This image is my second attempt to realize an artistic vision to mimic a "cathedral vertorama" in a forest of aspens. My first attempt was last October and was a complete failure; at least this year I was able to produce a usable image.
A vertorama is a vertical panorama; the technique is popular for photos of cathedrals because it creates a surrealistic effect where you can see the entire cathedral from floor to ceiling straight up (Here's an incredible example: Tewkesbury by Mark Wycherley). To create the image, the photographer has to take several photos and stitch them together to get the whole scene in.
For this image of the aspens, the scene is 180 degrees wide, so I had to capture 5 images going from left to right, then repeat that process 4 times to capture the scene from the forest floor to the sky. The camera was mounted on a tripod, and I used a spherical panoramic tripod head (Panosaurus 2.0) to ensure that the individual photos would align properly-my mistake last fall was attempting to handhold the camera. This image is the result of 20 photos stitched together.
So why did I say this one is not a complete failure? Well, it doesn't quite achieve my vision; when I look at the photo I don't feel enveloped by the forest. I really needed to capture more of the forest on each side to achieve the cathedral effect. In hindsight, I should have used my 12mm lens. I had that lens with me, but decided to use my 16mm Zeiss instead. 12mm would allow me to capture more than 180 degrees horizontally without having to capture more images. I also should have taken images all the way over the top of the tripod vertically to where the camera is actually pointing backwards. The end result would be much better with a cobalt blue sky above the yellow leaves; I knew the conditions weren't optimal when I captured these photos, but I only get one opportunity each year, so I tried anyway. Finally, after doing some research on indoor vertoramas, I probably need to experiment with some perspective warping in Photoshop to enhance the desired effect.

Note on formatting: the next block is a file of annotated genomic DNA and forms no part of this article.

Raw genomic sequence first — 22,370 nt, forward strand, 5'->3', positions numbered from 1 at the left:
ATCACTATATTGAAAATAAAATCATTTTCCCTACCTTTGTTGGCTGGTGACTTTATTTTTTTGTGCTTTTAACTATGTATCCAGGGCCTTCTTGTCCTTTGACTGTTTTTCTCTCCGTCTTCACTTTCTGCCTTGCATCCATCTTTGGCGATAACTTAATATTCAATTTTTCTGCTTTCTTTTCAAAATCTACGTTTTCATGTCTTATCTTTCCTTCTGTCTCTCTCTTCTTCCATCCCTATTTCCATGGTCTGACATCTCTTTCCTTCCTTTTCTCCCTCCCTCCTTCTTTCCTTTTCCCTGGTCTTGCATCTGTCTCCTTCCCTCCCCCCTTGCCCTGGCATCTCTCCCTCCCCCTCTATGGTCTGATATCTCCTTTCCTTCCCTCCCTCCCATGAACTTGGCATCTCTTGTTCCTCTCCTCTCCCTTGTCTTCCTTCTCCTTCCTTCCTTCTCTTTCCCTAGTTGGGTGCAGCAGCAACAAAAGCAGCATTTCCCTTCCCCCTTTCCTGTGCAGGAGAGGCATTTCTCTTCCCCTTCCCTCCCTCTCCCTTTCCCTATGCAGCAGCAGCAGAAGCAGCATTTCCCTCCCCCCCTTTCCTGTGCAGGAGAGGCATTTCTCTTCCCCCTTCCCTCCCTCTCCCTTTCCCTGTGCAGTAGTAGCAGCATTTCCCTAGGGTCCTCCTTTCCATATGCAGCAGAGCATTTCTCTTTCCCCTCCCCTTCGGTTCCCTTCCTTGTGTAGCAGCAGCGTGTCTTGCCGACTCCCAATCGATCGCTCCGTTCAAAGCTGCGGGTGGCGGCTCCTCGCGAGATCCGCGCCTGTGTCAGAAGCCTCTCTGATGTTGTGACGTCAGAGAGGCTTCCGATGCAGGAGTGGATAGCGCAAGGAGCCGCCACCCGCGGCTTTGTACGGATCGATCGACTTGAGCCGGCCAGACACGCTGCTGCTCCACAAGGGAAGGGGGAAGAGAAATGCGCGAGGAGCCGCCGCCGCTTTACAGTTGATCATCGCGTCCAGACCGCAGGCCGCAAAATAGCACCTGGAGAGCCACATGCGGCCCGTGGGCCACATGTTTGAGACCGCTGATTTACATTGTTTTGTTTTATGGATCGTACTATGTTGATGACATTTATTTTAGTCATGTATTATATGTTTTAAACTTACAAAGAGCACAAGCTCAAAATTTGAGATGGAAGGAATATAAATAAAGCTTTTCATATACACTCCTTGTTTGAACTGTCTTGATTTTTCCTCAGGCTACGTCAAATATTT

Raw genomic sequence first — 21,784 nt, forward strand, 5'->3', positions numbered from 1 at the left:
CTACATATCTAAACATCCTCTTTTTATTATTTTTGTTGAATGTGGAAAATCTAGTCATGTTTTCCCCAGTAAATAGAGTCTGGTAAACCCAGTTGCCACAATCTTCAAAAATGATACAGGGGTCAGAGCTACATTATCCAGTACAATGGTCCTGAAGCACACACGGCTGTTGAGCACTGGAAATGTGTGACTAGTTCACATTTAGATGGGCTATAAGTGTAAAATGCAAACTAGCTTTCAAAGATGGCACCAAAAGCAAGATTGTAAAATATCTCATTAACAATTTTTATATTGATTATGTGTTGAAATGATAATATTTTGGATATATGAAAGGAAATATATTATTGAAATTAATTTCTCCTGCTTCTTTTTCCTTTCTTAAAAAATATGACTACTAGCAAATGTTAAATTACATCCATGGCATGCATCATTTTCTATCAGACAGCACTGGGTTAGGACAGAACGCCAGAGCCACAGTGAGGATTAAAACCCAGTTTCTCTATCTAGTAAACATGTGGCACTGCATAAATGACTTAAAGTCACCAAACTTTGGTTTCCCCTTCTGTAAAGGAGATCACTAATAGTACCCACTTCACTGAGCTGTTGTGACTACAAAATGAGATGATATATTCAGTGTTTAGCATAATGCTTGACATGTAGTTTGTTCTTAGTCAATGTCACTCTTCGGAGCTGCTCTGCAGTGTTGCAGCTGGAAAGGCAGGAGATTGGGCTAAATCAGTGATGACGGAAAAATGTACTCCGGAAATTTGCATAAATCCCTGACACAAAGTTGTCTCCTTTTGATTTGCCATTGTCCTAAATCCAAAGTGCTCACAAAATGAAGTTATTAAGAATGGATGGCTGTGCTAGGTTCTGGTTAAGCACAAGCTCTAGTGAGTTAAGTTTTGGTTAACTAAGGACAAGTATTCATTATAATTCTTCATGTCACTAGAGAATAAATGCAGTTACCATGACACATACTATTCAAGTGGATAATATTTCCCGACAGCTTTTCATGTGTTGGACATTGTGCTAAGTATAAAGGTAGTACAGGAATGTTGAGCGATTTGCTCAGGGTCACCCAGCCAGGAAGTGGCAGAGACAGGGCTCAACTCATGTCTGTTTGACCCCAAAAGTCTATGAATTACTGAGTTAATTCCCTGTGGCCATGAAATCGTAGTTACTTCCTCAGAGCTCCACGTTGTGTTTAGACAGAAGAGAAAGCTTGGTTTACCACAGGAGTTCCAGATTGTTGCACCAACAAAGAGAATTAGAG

Overall, this was a good learning experience, and I did end up with an image worth sharing. I received several encouraging comments when I posted it to Facebook. So I'll try again next year!